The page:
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Obamacare blitz: Can US persuade young 'invincibles' to buy health coverage?

Success of the Affordable Care Act could hang on whether about 2 million young and healthy Americans will buy coverage starting Oct. 1, thereby ensuring the viability of the insurance pools. It's a steep climb, made harder by Obamacare foes working to talk them out of it.

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"We're meeting [the uninsured] where they are, whether it's a barbershop or beauty salon, or a back-to-school program where we can meet young parents," says Ashley Allison, the organization's director of constituency engagement.

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It's Ms. Allison's job to reach out to specific constituencies, including young Americans; women; African-Americans; Hispanics; the lesbian, gay, bisexual, and transgender community; and some faith groups.

The organization is also taking a page out of the Obama micro-targeting book. Its data and analytics team crafted a formula from census data, commercially available consumer databases, and demographic information to help identify where the uninsured live. So far, team members say, the tool has been very effective in leading them to knock on the right doors.

Tax credits and education to woo the wary

Jen Mishory is deputy director of the Young Invincibles, a nonprofit dedicated to helping young adults get health insurance. Started by young adults and taken from the insurance industry name for young people who believe they don't need health insurance, the group organizes grass-roots outreach and education.

"One thing we've seen, that you see across the board in polls, is that there's not this disinterest in health insurance," she says. "It's not that people don't want coverage. For the most part it's the inability for people to afford coverage. There haven't been that many affordable options in the past."

A Kaiser Family Foundation poll in June found that 77 percent of 18-to-25-year-olds and 71 percent of 26-to-30-year-olds say it's very important to them personally to have health insurance. When asked if insurance is worth the money it costs, the answer dropped a tick among 18-to-25-year-olds, and fell six percentage points among 26-to-30-year-olds, the group no longer eligible to remain on their parents' insurance.

Ms. Mishory emphasizes the availability of federal tax credits to help subsidize the cost of insurance as a major new benefit of the ACA. Tax subsidies will be available for single individuals who make between 100 and 400 percent of the federal poverty level, which is between $11,490 and $45,960 in 2013 dollars for an individual. People making below the poverty line may be eligible for Medicaid.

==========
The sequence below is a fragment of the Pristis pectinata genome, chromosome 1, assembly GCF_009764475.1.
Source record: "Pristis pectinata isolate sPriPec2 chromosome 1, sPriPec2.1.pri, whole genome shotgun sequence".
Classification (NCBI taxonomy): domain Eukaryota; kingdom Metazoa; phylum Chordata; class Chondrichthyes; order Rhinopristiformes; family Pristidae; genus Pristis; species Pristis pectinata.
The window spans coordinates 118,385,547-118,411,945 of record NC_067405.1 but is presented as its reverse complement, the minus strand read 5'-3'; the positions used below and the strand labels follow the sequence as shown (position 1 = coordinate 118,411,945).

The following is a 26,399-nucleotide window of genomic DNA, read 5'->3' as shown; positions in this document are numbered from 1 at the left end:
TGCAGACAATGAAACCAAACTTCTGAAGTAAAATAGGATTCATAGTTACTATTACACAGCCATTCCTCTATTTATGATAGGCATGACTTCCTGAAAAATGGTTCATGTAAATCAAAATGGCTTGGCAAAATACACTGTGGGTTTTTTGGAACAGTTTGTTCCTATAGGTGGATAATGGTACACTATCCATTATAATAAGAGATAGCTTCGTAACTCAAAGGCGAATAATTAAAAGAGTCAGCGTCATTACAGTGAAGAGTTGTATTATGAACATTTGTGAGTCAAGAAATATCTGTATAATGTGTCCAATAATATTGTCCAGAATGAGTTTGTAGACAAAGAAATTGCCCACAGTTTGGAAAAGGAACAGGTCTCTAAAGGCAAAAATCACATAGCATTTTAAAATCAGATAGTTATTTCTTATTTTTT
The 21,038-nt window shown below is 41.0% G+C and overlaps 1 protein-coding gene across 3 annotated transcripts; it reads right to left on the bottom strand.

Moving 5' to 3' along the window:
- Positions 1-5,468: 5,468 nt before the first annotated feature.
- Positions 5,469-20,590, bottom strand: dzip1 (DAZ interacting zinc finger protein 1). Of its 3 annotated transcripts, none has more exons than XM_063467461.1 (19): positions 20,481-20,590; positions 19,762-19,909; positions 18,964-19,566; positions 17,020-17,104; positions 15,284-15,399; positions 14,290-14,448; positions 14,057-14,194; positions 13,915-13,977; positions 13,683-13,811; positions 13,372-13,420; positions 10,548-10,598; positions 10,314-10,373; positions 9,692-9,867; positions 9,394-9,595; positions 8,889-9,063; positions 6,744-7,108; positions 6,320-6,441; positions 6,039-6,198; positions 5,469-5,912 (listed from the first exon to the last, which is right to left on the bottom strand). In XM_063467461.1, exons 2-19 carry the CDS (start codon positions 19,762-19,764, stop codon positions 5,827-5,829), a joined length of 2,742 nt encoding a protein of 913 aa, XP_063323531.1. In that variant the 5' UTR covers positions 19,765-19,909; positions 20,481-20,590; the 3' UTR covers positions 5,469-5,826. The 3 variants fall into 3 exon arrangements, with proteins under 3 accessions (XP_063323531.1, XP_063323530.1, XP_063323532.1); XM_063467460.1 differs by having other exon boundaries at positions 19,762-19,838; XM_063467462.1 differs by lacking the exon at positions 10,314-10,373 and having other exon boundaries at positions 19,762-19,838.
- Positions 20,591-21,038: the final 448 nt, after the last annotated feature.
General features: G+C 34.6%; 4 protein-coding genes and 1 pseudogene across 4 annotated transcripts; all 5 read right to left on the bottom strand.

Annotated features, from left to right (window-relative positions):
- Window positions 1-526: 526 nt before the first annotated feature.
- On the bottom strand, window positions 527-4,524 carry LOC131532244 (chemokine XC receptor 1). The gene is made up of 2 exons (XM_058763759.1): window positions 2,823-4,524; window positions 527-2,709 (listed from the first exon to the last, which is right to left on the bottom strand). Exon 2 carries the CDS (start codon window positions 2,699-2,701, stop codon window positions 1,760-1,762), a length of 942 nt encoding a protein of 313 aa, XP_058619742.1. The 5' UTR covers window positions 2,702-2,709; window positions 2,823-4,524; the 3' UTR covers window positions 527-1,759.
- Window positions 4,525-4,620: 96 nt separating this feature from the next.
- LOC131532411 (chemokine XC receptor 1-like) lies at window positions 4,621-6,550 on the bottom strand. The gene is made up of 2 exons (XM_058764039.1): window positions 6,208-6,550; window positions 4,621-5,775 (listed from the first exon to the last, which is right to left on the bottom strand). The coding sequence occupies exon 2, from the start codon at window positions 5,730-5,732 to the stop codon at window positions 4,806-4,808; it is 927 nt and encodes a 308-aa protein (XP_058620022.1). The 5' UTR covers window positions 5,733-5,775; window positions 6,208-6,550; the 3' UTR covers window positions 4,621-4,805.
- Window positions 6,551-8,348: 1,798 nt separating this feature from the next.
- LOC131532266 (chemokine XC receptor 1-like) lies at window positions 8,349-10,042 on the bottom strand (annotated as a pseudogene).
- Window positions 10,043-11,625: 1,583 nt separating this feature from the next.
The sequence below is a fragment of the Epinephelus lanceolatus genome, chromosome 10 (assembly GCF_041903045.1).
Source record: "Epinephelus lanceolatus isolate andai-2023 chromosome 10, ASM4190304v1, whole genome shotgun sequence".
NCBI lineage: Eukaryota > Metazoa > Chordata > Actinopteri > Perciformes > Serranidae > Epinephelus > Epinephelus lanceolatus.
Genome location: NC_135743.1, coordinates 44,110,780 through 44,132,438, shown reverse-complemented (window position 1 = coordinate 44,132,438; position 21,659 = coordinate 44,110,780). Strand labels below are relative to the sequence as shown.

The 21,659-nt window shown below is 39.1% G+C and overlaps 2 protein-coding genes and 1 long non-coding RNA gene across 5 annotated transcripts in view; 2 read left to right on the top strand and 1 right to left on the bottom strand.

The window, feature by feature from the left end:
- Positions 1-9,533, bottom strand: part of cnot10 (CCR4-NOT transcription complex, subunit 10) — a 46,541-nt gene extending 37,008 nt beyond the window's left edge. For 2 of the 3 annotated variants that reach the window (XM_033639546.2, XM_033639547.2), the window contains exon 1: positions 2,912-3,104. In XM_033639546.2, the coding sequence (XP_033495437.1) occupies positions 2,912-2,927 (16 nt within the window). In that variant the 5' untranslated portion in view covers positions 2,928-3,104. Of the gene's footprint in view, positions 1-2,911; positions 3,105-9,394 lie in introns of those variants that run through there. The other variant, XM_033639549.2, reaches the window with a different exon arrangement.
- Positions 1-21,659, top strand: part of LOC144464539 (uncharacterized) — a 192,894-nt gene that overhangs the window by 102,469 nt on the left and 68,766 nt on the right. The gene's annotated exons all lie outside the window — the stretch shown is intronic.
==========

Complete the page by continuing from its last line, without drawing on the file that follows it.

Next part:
That means that a single 29-year-old nonsmoker making $28,000 a year can expect a tax-credit subsidy of just over $1,000, but would still have to pay $182 per month for a mid-level plan, according to a cost calculator by the Kaiser Family Foundation. If they buy a less comprehensive plan, they'll pay $135 a month after the subsidy, according to the calculator, which is based on Congressional Budget Office estimates.

If that same 29-year-old made $35,000, the cost calculator estimates they'd qualify for a subsidy of as much as only $52 a year. The remaining $229 per-month premium for the least comprehensive plan would come out of pocket.

When grouped with rent, groceries, smartphone costs, student loans, and other bills young adults often pay, that $229 premium may not fit in the budget.

Additionally, young adults are much less likely to be familiar with health insurance to begin with. Young adults make up the highest percentage of the uninsured, and an August Gallup poll found that 18-to-34-year-olds were the least familiar with the ACA out of all adults; more than 1 in 3 say they are not too familiar or not at all familiar with the law.

"We don't teach health insurance literacy in high school," Mishory says. "It's also a challenge to make sure ... [young adults understand] things like what is a premium, what is a deductible."

Young Invincibles plans on training more than 1,000 community groups on education and outreach strategies and has developed an app to send reminders of key registration dates.

'Young people know a bad deal'


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